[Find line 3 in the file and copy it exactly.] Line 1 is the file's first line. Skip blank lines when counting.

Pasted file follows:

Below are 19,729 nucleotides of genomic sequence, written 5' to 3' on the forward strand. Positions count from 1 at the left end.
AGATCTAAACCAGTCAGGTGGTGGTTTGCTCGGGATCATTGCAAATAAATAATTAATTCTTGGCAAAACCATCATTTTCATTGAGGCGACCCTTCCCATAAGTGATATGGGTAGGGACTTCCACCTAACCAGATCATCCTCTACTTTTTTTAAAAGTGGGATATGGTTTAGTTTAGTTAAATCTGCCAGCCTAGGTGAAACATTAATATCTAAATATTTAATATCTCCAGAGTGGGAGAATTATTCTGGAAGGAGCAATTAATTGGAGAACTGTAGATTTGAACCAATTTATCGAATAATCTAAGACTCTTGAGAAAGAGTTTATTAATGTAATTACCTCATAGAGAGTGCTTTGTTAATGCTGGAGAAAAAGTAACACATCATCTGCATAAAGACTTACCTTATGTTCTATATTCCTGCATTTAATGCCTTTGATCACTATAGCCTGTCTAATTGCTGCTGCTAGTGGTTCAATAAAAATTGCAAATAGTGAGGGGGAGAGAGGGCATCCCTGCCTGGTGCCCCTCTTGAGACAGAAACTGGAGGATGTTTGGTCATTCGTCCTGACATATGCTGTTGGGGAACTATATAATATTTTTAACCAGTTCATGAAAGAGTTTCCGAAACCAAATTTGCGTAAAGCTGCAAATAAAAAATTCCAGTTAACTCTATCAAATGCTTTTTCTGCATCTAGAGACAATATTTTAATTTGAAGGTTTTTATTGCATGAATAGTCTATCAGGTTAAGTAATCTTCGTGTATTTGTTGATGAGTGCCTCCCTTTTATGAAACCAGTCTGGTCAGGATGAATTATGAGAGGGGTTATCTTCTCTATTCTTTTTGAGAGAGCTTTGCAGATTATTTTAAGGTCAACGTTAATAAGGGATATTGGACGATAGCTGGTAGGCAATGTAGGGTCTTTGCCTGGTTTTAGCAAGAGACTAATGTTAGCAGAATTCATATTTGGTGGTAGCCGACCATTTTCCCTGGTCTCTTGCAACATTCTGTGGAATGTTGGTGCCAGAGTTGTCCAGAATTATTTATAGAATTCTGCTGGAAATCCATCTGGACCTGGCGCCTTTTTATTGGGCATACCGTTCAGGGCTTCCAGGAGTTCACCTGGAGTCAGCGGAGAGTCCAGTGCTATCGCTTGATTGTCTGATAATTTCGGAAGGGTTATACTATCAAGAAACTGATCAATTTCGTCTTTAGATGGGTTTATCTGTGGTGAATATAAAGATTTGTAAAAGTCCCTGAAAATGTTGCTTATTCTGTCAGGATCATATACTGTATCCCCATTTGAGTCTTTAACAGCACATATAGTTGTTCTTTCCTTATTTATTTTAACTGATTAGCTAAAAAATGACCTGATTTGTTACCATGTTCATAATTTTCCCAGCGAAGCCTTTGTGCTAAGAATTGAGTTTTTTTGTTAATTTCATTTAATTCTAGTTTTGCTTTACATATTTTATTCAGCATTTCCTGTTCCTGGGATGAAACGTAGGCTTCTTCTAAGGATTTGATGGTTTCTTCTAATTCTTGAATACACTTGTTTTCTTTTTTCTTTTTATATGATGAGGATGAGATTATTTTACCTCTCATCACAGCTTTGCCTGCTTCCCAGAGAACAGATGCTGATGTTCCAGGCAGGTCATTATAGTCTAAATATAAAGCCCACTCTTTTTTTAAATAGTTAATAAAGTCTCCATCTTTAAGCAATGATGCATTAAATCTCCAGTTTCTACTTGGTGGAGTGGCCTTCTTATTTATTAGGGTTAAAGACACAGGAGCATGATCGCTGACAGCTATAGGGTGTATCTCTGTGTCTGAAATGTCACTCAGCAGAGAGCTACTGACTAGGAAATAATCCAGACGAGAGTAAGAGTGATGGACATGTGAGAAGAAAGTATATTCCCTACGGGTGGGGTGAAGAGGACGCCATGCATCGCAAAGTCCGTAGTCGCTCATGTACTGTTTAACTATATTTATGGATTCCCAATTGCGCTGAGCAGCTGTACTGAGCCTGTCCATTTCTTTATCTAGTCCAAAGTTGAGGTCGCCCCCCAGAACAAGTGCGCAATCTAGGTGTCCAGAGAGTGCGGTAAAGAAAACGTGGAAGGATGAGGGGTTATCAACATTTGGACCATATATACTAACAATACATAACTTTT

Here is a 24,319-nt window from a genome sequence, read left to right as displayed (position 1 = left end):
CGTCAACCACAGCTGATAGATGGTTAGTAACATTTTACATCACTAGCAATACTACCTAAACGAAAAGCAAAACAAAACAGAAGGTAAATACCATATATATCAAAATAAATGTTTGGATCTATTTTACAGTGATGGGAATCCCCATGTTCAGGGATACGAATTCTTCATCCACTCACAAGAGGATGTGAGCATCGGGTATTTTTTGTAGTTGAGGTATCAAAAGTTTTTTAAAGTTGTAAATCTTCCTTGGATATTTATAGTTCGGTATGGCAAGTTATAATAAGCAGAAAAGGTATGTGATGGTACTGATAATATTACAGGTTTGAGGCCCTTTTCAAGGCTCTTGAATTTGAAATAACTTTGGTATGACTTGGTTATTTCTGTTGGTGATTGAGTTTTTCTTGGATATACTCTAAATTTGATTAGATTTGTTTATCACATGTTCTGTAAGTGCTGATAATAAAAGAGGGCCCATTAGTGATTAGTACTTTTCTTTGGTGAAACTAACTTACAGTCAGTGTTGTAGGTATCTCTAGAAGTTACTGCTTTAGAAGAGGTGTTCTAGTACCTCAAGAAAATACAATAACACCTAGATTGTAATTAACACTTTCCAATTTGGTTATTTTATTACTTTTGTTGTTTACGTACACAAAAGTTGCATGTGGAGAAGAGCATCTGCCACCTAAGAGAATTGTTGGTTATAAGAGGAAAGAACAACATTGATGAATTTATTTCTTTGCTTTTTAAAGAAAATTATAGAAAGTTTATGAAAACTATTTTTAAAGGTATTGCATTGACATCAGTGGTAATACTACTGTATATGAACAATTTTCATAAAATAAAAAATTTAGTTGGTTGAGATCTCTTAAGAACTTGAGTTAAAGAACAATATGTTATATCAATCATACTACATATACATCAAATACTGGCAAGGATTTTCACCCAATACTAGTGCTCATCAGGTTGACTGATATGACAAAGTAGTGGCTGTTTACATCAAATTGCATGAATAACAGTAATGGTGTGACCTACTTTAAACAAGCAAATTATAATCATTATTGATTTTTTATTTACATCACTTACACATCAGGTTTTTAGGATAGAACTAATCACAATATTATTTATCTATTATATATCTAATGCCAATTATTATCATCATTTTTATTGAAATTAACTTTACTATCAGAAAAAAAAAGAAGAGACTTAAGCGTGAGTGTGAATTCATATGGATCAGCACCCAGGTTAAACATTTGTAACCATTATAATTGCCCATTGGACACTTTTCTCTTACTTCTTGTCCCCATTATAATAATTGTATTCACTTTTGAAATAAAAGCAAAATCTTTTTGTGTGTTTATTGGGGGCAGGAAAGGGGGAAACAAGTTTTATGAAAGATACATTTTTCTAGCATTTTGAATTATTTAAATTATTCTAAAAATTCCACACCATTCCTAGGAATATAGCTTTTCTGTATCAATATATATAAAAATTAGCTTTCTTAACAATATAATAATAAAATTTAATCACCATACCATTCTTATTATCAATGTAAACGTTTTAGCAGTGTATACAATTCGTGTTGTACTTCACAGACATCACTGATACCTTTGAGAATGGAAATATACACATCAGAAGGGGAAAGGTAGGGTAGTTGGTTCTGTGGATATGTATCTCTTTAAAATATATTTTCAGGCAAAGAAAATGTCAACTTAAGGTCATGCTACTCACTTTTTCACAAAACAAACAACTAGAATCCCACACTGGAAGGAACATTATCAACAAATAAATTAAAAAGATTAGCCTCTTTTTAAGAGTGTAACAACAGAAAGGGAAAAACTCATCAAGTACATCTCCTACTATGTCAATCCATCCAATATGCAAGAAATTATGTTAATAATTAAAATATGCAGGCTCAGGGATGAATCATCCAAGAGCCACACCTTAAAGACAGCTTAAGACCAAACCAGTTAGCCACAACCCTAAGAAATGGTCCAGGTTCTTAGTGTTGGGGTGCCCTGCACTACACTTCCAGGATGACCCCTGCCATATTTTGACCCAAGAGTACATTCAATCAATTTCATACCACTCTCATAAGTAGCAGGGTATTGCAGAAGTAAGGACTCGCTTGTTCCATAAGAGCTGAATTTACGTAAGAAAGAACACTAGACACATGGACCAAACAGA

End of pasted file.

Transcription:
Here is a 24,319-nt window from a genome sequence, read left to right as displayed (position 1 = left end):